Playing linebacker at the University of Iowa, then-sophomore Dan Wirth had the opportunity to train in the facility of Hall of Fame wrestling coach, Dan Gable. In those moments Wirth spent waiting for the wrestlers to finish their training session, Wirth watched in awe as coach Gable mentored his team.
During that time, Wirth learned as much about human performance as any classroom he stepped foot in. Mind you, these were the same Hawkeye wrestlers who won Big Ten and NCAA titles, and eventually, Olympic medals. Those lessons are still firmly branded in Wirth’s mind.
Wirth was South Dakota born and brought up primarily in Nebraska and Iowa. While attending Iowa, he played in four straight bowls for the Hawkeyes before coaching in the Pac 12 and the SEC. Sandwiched between, he owned his own training facility. Through time, Wirth, currently the Tennessee Vols’ Director of Olympic Sports Performance, had a good view of what life is like across three of the Power Five conferences. It’s a resume that may make him appear to be an intimidating presence. But spend 15 minutes with Dan Wirth and you’ll find he’s humble, down to earth, and just as excited about his profession these days as he was when he was lifting at Des Moines Hoover High School.
Boost Treadmills’ Layne Anderson jumped on a Zoom call with Coach Wirth in mid-October to discover more about the technology the Vols use at the Carmichael Strength Facility, what makes athletes tick today and much more.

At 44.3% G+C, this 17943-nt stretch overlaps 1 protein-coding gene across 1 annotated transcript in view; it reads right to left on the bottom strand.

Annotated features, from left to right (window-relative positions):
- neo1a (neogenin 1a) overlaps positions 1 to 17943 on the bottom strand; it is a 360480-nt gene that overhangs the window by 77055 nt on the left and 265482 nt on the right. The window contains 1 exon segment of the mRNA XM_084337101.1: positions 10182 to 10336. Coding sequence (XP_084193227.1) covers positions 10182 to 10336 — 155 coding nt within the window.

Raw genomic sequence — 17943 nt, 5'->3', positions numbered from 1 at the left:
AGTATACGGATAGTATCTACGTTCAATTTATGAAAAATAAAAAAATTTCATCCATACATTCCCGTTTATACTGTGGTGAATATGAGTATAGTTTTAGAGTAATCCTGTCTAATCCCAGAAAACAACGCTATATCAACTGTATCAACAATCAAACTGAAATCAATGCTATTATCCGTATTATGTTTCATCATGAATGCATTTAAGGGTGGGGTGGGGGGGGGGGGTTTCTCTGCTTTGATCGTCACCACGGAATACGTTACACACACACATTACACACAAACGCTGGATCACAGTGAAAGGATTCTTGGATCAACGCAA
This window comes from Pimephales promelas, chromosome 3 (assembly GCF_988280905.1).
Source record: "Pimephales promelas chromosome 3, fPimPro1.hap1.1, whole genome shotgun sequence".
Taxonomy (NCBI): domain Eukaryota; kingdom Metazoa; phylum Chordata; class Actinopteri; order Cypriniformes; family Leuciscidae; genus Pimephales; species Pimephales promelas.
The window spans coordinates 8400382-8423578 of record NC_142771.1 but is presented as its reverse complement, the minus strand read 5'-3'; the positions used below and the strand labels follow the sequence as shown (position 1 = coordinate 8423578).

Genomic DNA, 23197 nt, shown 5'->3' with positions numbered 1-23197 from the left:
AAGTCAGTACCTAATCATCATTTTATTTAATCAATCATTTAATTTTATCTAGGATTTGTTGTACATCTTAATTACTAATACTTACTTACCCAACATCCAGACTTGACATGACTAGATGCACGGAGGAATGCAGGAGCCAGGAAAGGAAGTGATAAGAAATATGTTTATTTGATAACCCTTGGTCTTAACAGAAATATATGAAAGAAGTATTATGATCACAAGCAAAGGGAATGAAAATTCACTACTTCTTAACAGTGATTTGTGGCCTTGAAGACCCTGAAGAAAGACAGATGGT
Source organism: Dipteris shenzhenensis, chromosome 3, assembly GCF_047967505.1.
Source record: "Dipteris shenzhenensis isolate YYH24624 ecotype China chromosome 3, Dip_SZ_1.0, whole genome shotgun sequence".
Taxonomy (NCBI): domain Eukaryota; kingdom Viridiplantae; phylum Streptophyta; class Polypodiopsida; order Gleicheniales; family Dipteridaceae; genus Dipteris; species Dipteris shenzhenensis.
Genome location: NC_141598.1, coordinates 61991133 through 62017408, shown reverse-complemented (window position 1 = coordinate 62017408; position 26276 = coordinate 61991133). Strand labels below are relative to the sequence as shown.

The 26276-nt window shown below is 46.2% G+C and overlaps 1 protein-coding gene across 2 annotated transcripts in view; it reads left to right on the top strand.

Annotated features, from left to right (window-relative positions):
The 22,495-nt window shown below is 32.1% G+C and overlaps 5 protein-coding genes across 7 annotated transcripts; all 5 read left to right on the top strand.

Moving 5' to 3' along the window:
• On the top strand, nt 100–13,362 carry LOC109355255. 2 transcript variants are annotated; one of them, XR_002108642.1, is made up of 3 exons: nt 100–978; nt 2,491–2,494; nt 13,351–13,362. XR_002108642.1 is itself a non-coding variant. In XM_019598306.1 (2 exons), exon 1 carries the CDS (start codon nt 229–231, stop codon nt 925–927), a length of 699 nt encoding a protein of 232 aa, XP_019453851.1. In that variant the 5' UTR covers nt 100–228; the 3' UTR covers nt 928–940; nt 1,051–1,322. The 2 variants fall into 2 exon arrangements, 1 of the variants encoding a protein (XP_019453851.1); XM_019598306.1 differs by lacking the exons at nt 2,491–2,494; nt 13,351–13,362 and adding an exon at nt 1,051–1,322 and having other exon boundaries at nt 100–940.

BOOST: What technologies make the Carmichael Strength and Conditioning Facility state of the art?
WIRTH: We have five or six major technology tools that we feel have an impact on our program. The air pressure Boost Treadmills provide an important training alternative that keeps the pounding to the athlete’s bodies low. PUSH bar velocity monitors, Hawken Dynamics force plates and Swift Jump plates help us monitor power and recovery levels throughout a training year. Tracking both external and internal loads are done with Catapult, Polar and WHOOP. WHOOP has been super helpful for our athletes as it gives them individualized information on sleep and recovery that helps them create healthy habits that they can use throughout their life.
In addition to these technology tools, we worked with Sorinex to put together all our rack, bar and weight needs. Sorinex did an amazing job. But as we all know, it’s the people that make it work. I truly believe we have the best staff in the country!
BOOST: That’s an impressive use of technology Coach Wirth. With so much sports science involved now – going to the weight room isn’t just about lifting weights and going home anymore is it?